Tip:   Topic Sheets cover finite chunks of information which makes them easy to study.  It's easy to know when you've learned their content.   Like scuba in a swimming pool.

Basic Electricity & Magnetism

Electricity 101 Almost everything in audio/radio and video/TV runs on electricity.  Doh.

Electromagnetic Spectrum

What's the Electromagnetic Spectrum?  This site from NASA explains.
Here's a terrific, short Primer on Electromagnetic Waves.   Use only the first section of the chapter.
   

Part 1  Part 2

A downloadable 2-part introduction to "The Basics of Electricity" from Siemens.    A very clear and concise summary of the basics.
AC/DC AC/DC - What's the difference?  From PBS's "Edison's Miracle of Light."  PBS materials are extremely well done.
Electromagnets Find more explanation of electromagnetism here from HowStuffWorks.  
Links to Electromagnetism Lots of links to electromagnetism from About Physics.  
Molecular Expressions Here's an "Electricity and Magnetism" index page from "Molecular Expressions."   Look for "History of the Compact Disc," "How a Writable CD-R Works," and "How a Digital Digital Drive Works."  
Tutorials Some interactive java tutorials from "Molecular Expressions. "  Look for "Charging And Discharging A Capacitor," "How A Compact Disc Works," "Faraday's Electromagnetic Induction Experiment," "Another Faraday Experiment," AC and DC generation, "How a Hard Drive Works,"  "A Condenser Microphone," "Tuning a Radio Receiver," "How A Speaker Works," and more.  Great site.
   

Sound / Acoustics

Sound Waves and Music Here you'll find five lessons about sound.  Study them closely.  The graphics and animations are excellent.   Most of what you'll need about sound for this course is on this site.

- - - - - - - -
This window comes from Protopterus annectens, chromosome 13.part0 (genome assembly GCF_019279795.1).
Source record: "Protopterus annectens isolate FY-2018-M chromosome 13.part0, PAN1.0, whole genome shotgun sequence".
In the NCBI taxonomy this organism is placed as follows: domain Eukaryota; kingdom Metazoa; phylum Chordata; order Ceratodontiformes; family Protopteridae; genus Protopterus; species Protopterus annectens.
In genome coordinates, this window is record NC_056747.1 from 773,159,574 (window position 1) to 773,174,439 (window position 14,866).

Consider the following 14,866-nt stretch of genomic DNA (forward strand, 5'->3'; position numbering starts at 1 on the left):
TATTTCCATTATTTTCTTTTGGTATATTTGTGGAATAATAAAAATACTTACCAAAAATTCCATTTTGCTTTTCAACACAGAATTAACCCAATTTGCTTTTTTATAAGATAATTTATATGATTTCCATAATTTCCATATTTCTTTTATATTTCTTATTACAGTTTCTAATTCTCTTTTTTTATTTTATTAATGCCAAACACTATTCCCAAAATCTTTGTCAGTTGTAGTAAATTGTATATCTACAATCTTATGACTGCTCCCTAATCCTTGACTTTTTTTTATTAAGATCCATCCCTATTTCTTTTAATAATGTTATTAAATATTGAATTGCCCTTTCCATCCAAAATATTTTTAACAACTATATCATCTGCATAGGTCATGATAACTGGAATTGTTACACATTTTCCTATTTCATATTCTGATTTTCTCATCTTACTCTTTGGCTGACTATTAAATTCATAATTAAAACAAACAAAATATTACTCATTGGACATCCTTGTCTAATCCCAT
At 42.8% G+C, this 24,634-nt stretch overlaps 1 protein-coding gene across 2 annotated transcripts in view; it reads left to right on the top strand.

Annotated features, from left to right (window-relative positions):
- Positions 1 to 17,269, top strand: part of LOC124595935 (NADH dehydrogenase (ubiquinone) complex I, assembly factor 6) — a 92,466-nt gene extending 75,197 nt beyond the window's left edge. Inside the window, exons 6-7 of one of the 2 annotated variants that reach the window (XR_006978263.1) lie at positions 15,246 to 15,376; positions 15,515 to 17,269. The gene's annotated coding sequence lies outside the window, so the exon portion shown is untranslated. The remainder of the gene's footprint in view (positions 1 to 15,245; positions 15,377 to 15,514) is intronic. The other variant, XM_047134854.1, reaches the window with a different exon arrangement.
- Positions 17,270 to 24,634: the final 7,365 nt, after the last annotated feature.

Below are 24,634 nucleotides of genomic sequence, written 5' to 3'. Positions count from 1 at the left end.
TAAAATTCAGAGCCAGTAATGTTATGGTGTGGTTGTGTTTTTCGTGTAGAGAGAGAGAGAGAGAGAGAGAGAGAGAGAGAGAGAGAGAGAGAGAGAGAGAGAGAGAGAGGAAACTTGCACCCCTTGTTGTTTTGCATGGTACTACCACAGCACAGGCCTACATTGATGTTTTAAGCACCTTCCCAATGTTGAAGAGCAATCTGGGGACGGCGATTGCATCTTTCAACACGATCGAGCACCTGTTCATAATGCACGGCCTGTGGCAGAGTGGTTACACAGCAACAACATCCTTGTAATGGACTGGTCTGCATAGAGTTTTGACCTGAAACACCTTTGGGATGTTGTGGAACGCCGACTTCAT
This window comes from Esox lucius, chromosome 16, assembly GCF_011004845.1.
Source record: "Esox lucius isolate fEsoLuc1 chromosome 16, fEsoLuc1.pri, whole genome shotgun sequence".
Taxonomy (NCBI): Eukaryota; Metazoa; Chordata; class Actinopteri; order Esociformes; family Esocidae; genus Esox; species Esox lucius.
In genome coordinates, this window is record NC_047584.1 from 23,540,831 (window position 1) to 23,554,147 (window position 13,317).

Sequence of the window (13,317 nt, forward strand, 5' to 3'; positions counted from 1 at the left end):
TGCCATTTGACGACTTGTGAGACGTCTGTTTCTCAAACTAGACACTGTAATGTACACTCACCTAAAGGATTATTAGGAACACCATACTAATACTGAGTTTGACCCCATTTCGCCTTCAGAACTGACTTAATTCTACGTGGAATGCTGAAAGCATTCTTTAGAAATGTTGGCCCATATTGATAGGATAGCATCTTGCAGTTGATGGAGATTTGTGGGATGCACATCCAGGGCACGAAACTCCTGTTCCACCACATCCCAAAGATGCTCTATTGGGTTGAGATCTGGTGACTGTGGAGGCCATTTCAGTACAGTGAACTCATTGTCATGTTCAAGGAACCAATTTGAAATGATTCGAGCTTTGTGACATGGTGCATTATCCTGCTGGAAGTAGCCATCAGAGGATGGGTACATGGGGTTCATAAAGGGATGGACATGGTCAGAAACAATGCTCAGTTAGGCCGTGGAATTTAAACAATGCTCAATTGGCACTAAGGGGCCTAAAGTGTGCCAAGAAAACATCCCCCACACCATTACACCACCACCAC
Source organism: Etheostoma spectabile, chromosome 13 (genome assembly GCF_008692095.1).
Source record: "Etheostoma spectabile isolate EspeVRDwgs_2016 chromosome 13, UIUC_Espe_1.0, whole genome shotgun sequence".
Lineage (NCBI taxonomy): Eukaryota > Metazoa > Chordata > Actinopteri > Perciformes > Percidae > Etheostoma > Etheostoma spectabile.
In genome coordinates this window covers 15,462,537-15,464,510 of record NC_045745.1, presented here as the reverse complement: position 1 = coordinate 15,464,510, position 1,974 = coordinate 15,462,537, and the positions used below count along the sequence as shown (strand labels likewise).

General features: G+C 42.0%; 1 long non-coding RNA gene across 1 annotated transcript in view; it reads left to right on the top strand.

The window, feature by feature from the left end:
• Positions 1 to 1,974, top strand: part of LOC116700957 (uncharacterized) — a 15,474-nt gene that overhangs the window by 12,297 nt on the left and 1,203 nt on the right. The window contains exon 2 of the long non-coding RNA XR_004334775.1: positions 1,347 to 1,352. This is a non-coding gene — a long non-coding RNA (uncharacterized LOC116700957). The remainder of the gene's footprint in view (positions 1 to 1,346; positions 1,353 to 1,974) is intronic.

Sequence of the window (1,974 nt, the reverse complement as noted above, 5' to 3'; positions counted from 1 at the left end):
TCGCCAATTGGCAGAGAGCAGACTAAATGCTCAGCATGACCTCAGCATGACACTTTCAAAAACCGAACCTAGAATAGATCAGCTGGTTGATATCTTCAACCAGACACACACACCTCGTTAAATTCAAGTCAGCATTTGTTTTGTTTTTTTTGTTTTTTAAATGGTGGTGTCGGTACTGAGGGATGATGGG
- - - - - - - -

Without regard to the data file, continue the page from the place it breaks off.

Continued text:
Acoustics 101 Here's an acoustics primer from "Auralex."  Some information deals with acoustics per se, while other sections focus on simple, practical and cheap ideas for audio studio construction.
 
Acoustics Primer Here's an "Acoustics Primer" from Indiana University.  The first 10 units are a review.  I list them in case you're not clear on the fundamentals from "Sound Waves and Music."  The following 6 units deal with "psychoacoustics," or how humans hear/perceive sound.
U of Cal And this site from the University of California also contains very clear explanations of basic sound and audio topics.  Access is controlled by the author, Peter Elsea, so it's in your interest to look at them without delay.
RealTraps Sound waves in a studio can get out of control and do strange things.  This site from RealTraps explains some basic ideas and how various acoustic panels/traps are used to control sound.  Be sure to download and launch the Virtual Minirator, which allows you to create audio/sound tones of various frequencies.  
About.Com And here's a list of sites about acoustics and studio design (home-based, on the cheap) from About.com.  Look at the list in the left column.

Glossary

The Handbook for Acoustic Ecology, edited by Barry Traux, comprises an excellent and extensive glossary of terms related to sound.   For example, look at "beats," where you will read an explanation of how two sound waves of differing frequencies can interact to produce a third sound wave -- as well as hear an example. 

Miscellaneous (not required) - some audio, some TV

WFMJ-TVs broadcast contour map Interlace scan ... animated Test Pattern ... graphic
Lines resolution ... graphic AM/FM Modulation ... graphic Frequency Modulation ... graphic
Sample VHF TV Antenna ... graphic Antennae on the WTC prior 9/11 ... graphic Antennae on the Empire State Building ... graphic
Harris' Flyaway "Radio Station in a Box" ... brochure    

 

--------------------------- START OF PART 2 OF 3, Spring 2012  -------------------------------

Signal Flow, Phase, and Amplification

Audio Signal Flow Here's the basic signal flow explanation of a (Mackie) mixer.
Audio Mixer Here's a guided tour of an audio mixer, generic.
   
Video Signal Flow Here's another signal flow diagram for video.  You should look at "Studio System (Analog Composite Video)" and  "Studio System (Analog Audio Studio)"